Bechler, Rogers join O's for 1st time as 5 are called up


The Orioles added five minor-league players to their roster yesterday, including pitcher Steve Bechler and shortstop Ed Rogers, who will receive their first major-league exposure. They also activated Sidney Ponson from the disabled list and listed him as tonight's starter against the Texas Rangers.

Bechler, outfielder Larry Bigbie and infielder Jose Leon finished up with the Triple-A Rochester Red Wings, who went 55-89 for their worst record in 23 years. Rogers and outfielder Luis Matos arrived from Double-A Bowie.

A third-round selection in the 1998 draft, Bechler went 2-1 with a 3.42 ERA at Bowie and 6-11 with a 4.09 ERA at Rochester. He allowed one run in eight innings last week at Pawtucket.

"I really wasn't worried about coming here. I figured I'd do my job and let nature take its course," said Bechler, who lost his first six Red Wings decisions. "I'm happy to be here; I'm looking to make a good impression."

Bigbie made the Opening Day roster but didn't appear in a game before the Orioles optioned him to Rochester when they acquired Gary Matthews in an April 3 trade with the New York Mets. Injuries prevented him from returning to Camden Yards sooner.

Leading the International League with a .400 average, Bigbie missed 10 days in May after diving for a ball and injuring his right shoulder. He also missed a month after spraining his right ankle chasing a foul ball.

"My main goal down there was to try to get healthy and finish with a strong season and hope for this. And it happened," said Bigbie, who batted .302 in 98 games at Rochester.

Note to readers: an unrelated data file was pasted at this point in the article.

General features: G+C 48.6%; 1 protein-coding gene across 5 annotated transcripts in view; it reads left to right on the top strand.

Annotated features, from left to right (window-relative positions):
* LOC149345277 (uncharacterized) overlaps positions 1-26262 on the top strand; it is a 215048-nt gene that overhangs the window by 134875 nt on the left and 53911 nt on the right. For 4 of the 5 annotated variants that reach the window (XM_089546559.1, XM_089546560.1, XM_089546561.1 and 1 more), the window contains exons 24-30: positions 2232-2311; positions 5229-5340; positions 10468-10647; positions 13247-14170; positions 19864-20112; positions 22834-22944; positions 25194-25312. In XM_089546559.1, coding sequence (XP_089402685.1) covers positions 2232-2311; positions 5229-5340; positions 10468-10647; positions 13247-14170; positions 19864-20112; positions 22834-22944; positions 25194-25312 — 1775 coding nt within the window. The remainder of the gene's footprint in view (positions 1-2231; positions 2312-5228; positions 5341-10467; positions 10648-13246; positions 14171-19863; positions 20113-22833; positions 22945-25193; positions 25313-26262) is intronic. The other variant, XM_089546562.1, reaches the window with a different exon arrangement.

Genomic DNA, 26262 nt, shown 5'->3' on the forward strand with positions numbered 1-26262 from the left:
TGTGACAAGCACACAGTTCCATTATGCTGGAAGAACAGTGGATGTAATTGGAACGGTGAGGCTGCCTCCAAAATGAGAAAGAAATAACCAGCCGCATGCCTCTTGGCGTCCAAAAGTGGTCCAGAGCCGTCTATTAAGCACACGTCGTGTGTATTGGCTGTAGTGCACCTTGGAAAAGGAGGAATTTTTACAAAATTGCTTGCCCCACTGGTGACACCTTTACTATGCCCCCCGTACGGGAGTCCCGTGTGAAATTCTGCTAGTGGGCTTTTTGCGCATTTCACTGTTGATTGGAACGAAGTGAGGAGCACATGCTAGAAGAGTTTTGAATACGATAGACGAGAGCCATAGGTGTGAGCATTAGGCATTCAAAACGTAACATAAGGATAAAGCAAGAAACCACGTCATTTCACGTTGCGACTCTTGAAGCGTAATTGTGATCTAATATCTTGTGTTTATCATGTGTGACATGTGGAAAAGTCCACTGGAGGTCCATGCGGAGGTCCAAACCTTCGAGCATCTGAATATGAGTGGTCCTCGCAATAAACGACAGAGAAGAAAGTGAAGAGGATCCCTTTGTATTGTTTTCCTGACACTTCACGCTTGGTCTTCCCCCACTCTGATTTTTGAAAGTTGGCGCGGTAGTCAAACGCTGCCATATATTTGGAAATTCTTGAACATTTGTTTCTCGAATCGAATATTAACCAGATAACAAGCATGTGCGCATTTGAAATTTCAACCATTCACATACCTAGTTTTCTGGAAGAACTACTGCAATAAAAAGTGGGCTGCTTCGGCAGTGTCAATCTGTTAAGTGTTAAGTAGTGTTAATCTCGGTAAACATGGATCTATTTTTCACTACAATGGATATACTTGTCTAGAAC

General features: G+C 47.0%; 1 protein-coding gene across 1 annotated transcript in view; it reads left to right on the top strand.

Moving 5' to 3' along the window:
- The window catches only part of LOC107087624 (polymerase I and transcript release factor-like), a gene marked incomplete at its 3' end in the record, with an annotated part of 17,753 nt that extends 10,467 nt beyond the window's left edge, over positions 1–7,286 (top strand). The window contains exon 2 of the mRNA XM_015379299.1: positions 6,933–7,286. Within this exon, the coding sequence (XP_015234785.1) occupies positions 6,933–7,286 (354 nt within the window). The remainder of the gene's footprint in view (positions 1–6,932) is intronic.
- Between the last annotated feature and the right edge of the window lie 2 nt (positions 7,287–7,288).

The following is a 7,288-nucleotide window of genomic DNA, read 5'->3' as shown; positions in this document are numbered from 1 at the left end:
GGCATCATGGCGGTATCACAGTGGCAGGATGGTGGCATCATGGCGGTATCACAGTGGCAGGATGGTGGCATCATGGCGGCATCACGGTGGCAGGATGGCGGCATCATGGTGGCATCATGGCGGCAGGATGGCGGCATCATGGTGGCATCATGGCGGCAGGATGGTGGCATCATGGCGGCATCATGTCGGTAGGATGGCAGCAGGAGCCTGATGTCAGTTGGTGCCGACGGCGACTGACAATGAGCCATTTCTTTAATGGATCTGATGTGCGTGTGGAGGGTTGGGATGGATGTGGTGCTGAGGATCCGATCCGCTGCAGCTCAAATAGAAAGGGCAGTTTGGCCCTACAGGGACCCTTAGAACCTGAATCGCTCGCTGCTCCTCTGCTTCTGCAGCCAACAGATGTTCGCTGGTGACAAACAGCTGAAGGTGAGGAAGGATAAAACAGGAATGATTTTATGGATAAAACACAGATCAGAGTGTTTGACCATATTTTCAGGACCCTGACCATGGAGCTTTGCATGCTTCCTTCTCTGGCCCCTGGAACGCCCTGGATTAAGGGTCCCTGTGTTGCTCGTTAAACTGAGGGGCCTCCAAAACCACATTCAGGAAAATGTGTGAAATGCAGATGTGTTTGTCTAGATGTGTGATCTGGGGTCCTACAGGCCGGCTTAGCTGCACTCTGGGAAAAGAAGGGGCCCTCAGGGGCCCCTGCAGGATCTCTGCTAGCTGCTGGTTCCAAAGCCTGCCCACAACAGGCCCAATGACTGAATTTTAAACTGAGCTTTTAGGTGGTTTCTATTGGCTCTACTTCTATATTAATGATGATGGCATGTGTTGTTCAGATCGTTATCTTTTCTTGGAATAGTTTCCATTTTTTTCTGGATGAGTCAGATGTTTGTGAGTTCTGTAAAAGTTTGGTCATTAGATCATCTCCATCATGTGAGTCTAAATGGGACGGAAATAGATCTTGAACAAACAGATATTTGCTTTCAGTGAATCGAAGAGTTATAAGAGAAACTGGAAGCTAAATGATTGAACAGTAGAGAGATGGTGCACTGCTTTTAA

Leon hit .230 with two homers and six RBIs in 22 games with the Orioles this season. He batted .279 with eight homers and 40 RBIs in 83 games at Rochester. Matos appeared in three games with the Orioles, going 0-for-1, and batted .275 with nine homers and 40 RBIs in 62 games at Bowie after a broken hand mended.

Rogers, who gained unwanted attention this spring after the club learned he was three years older than his listed age of 20, batted .261 in 112 games at Bowie.

Infielder Brian Roberts apparently won't be returning to the Orioles this season. Syd Thrift, vice president for baseball operations, said Roberts has been ill for the past week. "We felt like it would be wise if he went home and prepared himself for 2003," Thrift said.

Oates stops by

Former Orioles and Rangers manager Johnny Oates visited Camden Yards yesterday as a guest of Rangers manager Jerry Narron. Oates, who has brain cancer, reminisced about his last visit to Oriole Park, when he threw out the first pitch on Opening Day.

"So much happened that day," Oates said. "It was very emotional. I remember throwing the pitch and I turned around and saw both teams standing behind me applauding. It was an unbelievable day for a has-been who never was."

Oates said that he continues to get positive medical reports nine months after surgery to remove a brain tumor. The type of tumor he had is expected to return at some point. Oates is realistic about that, but he won't rule out a miracle.

"I know there already has been one miracle - the peace the Lord has given me throughout this," he said.

Hentgen to join bullpen

Thrift and manager Mike Hargrove indicated no other players would be added from the minors except Pat Hentgen, who completed his injury rehab assignment by throwing 88 pitches in seven innings Monday at Single-A Frederick.

Hentgen's fastball topped out at 90 mph. "It's a couple clicks below where it was before I got hurt," he said of the 5-2 victory, "but I've never been a power guy who blows the ball by anybody. I think it will get better."

Hentgen will pitch out of the bullpen when first activated. Hargrove also confirmed yesterday that Scott Erickson has been taken out of the rotation.

The Orioles already cleared room for Hentgen on their 40-man roster by outrighting Howie Clark to Rochester. Clark passed through waivers.

An A-plus for A-Rod

Rangers superstar Alex Rodriguez was named American League Player of the Month for the second month in a row, the first to do so since Albert Belle in Cleveland in 1995.

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